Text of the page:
Jets think physical approach is best against Rams' finesse

Sunday, October 21, 2001

EAST RUTHERFORD, N.J. -- This week, the New York Jets will share more than a stadium with the Giants. They will share a philosophy.

It's time to get physical with the St. Louis Rams.

"I thought the Giants really bumped them around pretty good, and that's what kept them in the game and gave them a chance to win," Jets cornerback Marcus Coleman said of the Rams, who edged the other Giants Stadium tenant 15-14 last weekend in St. Louis. Today, the usually prolific Rams come to the Meadowlands to face the Jets.

"They're supposed to be the 'Greatest Show on Earth,' and they are coming to the media capital. The circus is in town."

In town, but almost certainly without one of its main acts, Marshall Faulk. The 2000 league MVP has a right knee bruise that coach Mike Martz expects will sideline Faulk for the game.

Faulk was injured on one of the many hard hits delivered by the Giants, who harassed quarterback Kurt Warner all day, getting six sacks and constantly hitting him. The Jets (3-2) believe that is the best way to deal with the Rams' high-wire act.

"A lot of times, they just outrun people," said Coleman, who must guard wide receivers Isaac Bruce, Torry Holt and Az-Zahir Hakim, if not Faulk. "They have a lot of speed and kind of let each other go and play. They really have no boundaries.

"They are more of a finesse team; there's not too much power football there. We've got to be physical and let them know we're going to hit them."

The Rams, at 5-0 the NFL's only unbeaten team, are expecting that. Some of their toughest games have come against the likes of Tampa Bay, Philadelphia and the Giants, all aggressive, rugged defenses. After the Giants manhandled them for much of last Sunday's game, other teams are sure to follow that style.

"I don't know if the Giants did anything someone else can come out and say, 'We are going to do the same thing," Warner said. "I don't know if it's right to say we are a finesse team. We would love to run around all game and not get hit, or for me not to get hit throwing the football. But by no means are we going to go home and fold up our tents if they start hitting us."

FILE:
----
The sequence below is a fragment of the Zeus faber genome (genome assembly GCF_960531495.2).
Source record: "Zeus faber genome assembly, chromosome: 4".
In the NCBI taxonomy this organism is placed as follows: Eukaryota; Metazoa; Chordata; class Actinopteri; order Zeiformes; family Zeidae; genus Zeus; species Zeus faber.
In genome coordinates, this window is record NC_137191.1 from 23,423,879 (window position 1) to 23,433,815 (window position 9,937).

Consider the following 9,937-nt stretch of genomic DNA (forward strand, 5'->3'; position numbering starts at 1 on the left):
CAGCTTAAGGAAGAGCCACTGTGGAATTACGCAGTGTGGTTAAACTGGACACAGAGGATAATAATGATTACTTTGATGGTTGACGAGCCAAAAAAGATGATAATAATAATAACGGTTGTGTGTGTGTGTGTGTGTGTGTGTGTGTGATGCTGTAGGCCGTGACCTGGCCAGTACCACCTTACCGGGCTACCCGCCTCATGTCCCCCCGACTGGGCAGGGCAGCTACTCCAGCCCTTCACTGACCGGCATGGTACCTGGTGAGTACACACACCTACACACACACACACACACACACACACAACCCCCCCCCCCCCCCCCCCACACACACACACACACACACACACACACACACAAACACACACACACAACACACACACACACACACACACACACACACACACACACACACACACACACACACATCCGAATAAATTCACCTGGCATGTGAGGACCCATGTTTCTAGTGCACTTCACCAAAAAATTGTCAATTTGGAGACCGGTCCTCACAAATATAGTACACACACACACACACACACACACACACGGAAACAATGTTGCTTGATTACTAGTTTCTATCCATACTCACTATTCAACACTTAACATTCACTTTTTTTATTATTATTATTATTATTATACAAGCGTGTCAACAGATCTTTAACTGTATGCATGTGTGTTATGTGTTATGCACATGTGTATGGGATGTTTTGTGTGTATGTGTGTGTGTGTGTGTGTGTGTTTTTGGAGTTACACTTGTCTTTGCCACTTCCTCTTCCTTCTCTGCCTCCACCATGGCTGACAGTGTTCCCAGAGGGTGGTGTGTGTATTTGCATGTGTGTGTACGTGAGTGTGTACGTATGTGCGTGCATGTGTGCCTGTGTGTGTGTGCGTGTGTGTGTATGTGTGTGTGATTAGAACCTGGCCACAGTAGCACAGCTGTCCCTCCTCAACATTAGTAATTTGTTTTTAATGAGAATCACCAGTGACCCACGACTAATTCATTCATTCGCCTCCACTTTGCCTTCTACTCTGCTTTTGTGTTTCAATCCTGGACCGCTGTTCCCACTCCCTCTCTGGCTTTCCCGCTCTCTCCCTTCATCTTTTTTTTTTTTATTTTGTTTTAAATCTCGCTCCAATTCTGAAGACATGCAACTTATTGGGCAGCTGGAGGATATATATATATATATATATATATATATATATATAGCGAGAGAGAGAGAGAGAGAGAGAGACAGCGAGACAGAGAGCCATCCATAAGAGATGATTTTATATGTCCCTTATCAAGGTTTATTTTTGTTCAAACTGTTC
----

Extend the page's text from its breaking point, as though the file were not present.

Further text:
And anyone who considers finesse to mean soft should remember that the Rams usually have won those matchups with ultraphysical defenses.

Just as significantly, the Rams bring their own impressive defense to games nowadays. The rebuilt unit, under the guidance of new coordinator Lovie Smith -- who worked with Jets coach Herman Edwards as an assistant in Tampa Bay -- has given the Rams a more balanced look. They resemble the 1999 Super Bowl champions much more than last year's defense-poor edition of the Rams.

"If we give somebody the MVP of the team so far, it is Lovie," coach Mike Martz said.

Still, even with the improvement in that unit, it's relatively certain the Rams will decide games with their offense. In the Jets, they face a schizophrenic defensive unit, one that has been abysmal at times, yet found ways to make enough big plays for the team to have a league-leading plus-15 turnover differential, and a winning record.

Just last weekend, the Jets fell behind Miami 17-0 at halftime, then blanked the Dolphins in the second half to win 21-17.

"We can't start off like we did against Miami," Edwards said. "We do that, it is really tough. It will be tough for me to find a speech at halftime for that one.

"They want to catch it and run. You get into that game, it is a track meet, and you are not going to win that game with them."

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